Demographic and Socioeconomic Factors Associated with Traffic Crash Involvement in Florida

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Jaeyoung Lee
Mohammed Abdel-Aty
Keechoo Choi
Siddiqui Chowdhury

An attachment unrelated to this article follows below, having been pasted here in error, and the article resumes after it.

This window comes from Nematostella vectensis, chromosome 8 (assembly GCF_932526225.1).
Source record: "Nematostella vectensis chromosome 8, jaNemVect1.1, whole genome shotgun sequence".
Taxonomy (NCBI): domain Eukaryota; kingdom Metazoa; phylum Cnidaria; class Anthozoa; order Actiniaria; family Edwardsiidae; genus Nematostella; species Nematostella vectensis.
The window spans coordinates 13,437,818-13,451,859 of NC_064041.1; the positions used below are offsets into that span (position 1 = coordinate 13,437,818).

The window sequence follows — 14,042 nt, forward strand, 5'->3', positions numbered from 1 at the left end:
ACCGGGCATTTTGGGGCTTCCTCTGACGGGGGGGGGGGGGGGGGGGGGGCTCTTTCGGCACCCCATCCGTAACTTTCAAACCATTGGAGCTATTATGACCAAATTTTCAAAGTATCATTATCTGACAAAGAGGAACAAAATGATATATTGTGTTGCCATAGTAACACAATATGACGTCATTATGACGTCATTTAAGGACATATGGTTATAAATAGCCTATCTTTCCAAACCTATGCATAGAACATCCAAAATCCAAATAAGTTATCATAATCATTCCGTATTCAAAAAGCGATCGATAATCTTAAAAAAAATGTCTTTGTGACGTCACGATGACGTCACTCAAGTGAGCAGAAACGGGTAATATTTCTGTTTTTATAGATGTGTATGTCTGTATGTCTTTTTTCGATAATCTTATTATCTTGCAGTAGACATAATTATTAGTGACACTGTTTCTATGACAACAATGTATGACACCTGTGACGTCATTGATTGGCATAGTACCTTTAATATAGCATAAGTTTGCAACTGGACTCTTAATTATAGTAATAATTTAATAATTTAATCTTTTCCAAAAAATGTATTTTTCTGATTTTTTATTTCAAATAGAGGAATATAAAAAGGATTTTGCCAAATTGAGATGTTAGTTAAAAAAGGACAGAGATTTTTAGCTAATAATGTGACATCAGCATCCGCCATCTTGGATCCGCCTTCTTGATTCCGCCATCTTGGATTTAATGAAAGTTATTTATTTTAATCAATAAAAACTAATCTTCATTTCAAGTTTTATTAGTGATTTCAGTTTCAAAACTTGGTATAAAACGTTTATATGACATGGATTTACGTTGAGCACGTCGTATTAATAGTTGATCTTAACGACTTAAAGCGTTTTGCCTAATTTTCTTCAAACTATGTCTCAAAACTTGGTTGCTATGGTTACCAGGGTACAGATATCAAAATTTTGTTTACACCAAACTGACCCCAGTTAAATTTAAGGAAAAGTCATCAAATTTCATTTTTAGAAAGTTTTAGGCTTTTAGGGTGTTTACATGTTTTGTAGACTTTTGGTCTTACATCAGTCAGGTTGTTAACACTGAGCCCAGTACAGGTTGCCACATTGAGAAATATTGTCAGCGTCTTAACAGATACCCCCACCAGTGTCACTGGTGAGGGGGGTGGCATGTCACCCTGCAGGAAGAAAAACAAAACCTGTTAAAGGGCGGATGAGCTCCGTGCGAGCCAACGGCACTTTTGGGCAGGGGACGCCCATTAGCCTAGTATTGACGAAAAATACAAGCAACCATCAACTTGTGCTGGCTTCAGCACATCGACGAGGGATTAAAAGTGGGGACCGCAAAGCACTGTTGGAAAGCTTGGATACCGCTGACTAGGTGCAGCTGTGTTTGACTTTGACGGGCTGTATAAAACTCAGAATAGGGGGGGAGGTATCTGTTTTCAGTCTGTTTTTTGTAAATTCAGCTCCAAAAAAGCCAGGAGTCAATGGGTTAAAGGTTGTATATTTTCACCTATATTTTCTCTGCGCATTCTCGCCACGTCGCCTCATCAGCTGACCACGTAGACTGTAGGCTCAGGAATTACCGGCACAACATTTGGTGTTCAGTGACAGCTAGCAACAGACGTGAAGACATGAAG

It is known that the demographic, socioeconomic and traffic characteristics of crash locations have been used as important factors in macroscopic crash analysis. In this study, we focus on the residential ZIP code areas of drivers who were involved in crashes. The objective of this study is to identify the origin’s characteristics of drivers involved in traffic crashes so better targeted education and awareness could be designed and delivered. Various characteristic factors of the postal ZIP code area of a driver’s residence were used in the study. The postal codes were collected from police crash reports for the year 2006 and demographic, socioeconomic and travel pattern data were retrieved from US Census Bureau. Several negative binomial (NB) models were estimated for specific types of crashes such as, total number of crashes (for at-fault drivers), severe crashes (for at-fault drivers), pedestrian crashes, and bicycle crashes. It was found that demographic characteristics such as gender, ethnic group, socioeconomic characteristics including family income and unemployment, and travel patterns as commute mode and travel time to work are significant factors for specific types of crashes. The findings from the study implied that several demographic, socioeconomic and traffic factors of zones can influence the crash frequency of the resident. In the planning phases we can forecast the crash frequency with these models and predicted independent factors in the future. From operational perspective, the results from the study can be used to identify zones that have residents with higher chances to be involved in crashes, thus we can concentrate on these specific zones for education and stricter enforcement.

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